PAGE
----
- diving without oxygen tanks and gasping for breath .
For more info about dreams in patients with sleep apnea, please read Principles and Practice of Sleep Medicine.
Can Stress Cause Sleep Apnea
When left unchecked, stress can lead to endless health issues, from depression and anxiety to high blood pressure, heart attacks, and stroke. Today were going answer the question: Can stress cause sleep apnea?
Studies show stress levels could indeed influence your sleep quality too. Stress and sleep apnea still have a somewhat confusing relationship in the eyes of science. On the one hand, it seems clear stress does have some negative influence on sleeping patterns.
Exposure to excess stress can create changes in brain waves and prompt conditions which increase the likelihood of conditions like sleep apnea.
On the other hand, its difficult to define exactly what kinds of stress lead to sleep apnea, and whether other factors may lead to higher levels of risk. Sleep apnea and anxiety are closely linked, and treating one might alleviate the other.
So, can sleep apnea be caused by anxiety or stress? Lets find out
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How Does Sleep Relate To Mental Health
Theres a close relationship between sleep and mental health. Living with a mental health problem can affect how well you sleep, and poor sleep can have a negative impact on your mental health.
Poor sleep leads to worrying. Worrying leads to poor sleep. Worrying about sleep is like your mind trying to fight itself. Thats a horrible place to be.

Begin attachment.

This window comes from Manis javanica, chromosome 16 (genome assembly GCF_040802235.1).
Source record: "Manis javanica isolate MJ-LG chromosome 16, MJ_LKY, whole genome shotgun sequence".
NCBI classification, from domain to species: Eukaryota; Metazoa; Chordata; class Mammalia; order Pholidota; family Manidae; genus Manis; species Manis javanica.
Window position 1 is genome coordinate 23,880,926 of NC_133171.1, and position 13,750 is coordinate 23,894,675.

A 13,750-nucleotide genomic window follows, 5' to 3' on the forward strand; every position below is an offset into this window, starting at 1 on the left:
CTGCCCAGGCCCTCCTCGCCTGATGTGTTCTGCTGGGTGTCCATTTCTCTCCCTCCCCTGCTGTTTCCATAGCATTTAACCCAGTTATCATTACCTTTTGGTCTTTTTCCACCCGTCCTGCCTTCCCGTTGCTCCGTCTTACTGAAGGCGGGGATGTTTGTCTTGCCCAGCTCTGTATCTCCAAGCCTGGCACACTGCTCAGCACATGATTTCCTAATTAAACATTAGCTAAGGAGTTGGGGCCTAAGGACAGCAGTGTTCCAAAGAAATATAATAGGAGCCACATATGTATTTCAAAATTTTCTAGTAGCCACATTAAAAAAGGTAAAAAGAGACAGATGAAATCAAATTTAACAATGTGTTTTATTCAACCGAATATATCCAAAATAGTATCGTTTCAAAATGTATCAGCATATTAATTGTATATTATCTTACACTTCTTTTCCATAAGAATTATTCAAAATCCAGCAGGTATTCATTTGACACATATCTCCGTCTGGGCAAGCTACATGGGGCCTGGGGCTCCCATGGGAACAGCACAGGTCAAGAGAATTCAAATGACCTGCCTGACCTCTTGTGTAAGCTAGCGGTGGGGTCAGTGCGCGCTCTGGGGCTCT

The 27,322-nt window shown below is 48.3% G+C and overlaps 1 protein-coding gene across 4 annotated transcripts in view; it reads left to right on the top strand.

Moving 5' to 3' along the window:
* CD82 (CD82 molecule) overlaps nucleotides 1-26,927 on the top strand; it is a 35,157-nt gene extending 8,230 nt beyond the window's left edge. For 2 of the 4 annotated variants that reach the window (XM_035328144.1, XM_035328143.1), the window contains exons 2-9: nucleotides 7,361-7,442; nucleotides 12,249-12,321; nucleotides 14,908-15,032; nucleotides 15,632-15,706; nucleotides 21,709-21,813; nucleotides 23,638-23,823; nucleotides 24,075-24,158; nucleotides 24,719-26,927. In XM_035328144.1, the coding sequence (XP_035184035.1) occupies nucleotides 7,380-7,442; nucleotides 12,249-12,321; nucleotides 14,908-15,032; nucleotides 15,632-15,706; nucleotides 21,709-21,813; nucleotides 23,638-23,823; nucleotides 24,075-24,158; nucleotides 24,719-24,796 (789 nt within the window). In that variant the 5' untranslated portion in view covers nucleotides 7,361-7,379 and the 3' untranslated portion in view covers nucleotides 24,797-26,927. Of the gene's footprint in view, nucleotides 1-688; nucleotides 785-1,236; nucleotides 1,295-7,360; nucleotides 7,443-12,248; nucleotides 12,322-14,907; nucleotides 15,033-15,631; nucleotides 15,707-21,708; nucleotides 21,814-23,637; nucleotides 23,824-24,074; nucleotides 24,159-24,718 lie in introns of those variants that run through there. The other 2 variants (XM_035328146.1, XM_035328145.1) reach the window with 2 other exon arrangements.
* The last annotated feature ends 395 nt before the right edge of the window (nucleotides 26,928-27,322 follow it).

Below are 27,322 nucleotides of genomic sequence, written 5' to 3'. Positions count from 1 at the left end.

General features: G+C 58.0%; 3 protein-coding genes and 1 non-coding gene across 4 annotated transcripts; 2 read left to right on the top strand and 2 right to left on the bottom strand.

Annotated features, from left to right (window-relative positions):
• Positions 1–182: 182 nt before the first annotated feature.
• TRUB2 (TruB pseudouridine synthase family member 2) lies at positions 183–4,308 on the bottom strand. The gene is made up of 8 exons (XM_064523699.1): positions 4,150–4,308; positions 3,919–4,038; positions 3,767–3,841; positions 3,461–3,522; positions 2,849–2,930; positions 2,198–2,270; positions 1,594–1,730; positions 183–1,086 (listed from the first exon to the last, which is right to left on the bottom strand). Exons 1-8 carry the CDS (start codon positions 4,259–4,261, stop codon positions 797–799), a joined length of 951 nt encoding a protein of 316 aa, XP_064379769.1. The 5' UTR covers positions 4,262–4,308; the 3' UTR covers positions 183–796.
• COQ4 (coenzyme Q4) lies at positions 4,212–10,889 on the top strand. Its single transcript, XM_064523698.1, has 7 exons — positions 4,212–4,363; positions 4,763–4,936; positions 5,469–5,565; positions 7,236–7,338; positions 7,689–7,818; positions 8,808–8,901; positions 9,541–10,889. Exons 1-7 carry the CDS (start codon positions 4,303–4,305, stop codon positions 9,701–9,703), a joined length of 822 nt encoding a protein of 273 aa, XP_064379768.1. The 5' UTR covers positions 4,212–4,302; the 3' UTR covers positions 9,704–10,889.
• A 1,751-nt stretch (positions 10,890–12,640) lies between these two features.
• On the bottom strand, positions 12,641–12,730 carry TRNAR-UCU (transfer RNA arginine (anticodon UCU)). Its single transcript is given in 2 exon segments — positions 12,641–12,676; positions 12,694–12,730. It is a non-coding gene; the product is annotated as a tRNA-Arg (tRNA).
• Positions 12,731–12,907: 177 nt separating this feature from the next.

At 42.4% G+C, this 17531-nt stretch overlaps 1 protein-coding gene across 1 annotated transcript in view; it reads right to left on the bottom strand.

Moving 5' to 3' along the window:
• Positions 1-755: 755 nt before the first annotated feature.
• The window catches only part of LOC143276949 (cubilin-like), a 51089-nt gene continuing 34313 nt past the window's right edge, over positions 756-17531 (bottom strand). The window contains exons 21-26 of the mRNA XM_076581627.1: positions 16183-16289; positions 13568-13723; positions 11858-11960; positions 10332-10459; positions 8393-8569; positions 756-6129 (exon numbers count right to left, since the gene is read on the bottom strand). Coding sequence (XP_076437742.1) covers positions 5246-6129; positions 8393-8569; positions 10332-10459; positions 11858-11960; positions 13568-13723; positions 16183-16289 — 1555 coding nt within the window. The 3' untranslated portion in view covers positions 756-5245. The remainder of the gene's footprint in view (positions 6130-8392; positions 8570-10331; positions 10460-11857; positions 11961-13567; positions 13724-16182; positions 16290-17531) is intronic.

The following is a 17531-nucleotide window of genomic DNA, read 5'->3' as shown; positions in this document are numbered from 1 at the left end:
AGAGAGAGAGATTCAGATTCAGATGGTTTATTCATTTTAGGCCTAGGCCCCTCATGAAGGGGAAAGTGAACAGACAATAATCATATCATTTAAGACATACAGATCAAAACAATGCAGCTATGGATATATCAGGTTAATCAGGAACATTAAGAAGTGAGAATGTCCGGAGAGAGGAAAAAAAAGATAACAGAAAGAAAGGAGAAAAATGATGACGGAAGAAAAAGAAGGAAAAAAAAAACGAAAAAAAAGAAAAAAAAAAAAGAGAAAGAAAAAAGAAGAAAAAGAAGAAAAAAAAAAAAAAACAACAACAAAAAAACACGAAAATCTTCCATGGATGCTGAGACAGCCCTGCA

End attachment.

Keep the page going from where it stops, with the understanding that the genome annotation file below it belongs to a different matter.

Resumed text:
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Tips And Tricks For Anxious Sleepers
Youve heard it before. It is the go-to phrase that health and wellness writers use time and time again, but it is also our best piece of advice. We dont claim to have all the answers, and were not in a position to know your body like you or your doctor does.
The bedroom should be a place conducive to rest. Nick Littlehales, a professional sleep coach and author of the book Sleep, indicates the only purpose of a bedroom should be for sleeping. He recommends sleepers have a dark and cool environment.
This can be achieved by using blackout curtains and keeping the air conditioner around 66 degrees at night. Littlehales strongly suggest removing a TV or computer from the bedroom as well as keeping your phone in another room and limiting the use of any blue light emitting devices to one hour before sleep.
Sleepers should also establish a routine that prepares them for sleep. Taking a bath or shower before bed can help the body relax and give you some time to yourself. Likewise, reading a book can help distract you from lifes worries.
Anxious types often have their minds racing before they sleep. A recent study shows that journaling can be a resourceful way of getting all your thoughts out and planning for the next day before your head hits the pillow.
It is best not to do anything that involves blue lights or is overly engaging. Just be sure not to relax too much while sitting on the sofa, its best if you still get to sleep in your bed.